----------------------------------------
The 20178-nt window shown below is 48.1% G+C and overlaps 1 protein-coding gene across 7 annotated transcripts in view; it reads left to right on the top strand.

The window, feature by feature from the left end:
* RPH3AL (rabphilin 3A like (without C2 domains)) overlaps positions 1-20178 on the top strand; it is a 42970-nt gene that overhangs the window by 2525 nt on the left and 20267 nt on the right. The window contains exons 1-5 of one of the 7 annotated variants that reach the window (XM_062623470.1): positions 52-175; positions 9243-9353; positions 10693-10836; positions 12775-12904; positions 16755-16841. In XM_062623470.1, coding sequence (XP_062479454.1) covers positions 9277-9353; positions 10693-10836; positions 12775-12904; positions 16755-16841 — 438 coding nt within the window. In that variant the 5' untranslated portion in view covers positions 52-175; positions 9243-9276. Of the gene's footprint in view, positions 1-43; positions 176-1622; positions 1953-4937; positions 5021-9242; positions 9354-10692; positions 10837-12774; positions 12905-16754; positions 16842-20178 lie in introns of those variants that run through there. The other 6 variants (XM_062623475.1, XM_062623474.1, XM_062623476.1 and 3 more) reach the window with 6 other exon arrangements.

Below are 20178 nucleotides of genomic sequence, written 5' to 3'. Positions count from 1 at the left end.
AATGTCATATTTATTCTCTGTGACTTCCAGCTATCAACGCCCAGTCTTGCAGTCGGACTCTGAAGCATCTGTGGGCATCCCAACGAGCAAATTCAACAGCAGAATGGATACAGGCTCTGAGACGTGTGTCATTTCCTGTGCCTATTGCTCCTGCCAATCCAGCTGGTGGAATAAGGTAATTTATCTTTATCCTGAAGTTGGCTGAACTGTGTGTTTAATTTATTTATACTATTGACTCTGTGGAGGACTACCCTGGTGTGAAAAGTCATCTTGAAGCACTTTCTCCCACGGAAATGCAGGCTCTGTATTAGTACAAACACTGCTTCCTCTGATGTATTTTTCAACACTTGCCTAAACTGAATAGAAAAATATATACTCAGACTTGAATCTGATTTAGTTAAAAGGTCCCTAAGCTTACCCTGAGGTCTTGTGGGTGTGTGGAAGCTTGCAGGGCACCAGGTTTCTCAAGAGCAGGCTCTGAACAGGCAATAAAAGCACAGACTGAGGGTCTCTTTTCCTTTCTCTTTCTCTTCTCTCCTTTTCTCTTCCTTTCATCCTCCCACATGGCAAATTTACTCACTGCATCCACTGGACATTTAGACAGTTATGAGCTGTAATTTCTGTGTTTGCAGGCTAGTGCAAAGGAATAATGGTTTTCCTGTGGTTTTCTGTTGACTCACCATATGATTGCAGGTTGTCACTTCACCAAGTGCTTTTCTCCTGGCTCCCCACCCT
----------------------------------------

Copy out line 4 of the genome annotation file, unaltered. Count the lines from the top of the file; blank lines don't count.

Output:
Below are 20178 nucleotides of genomic sequence, written 5' to 3'. Positions count from 1 at the left end.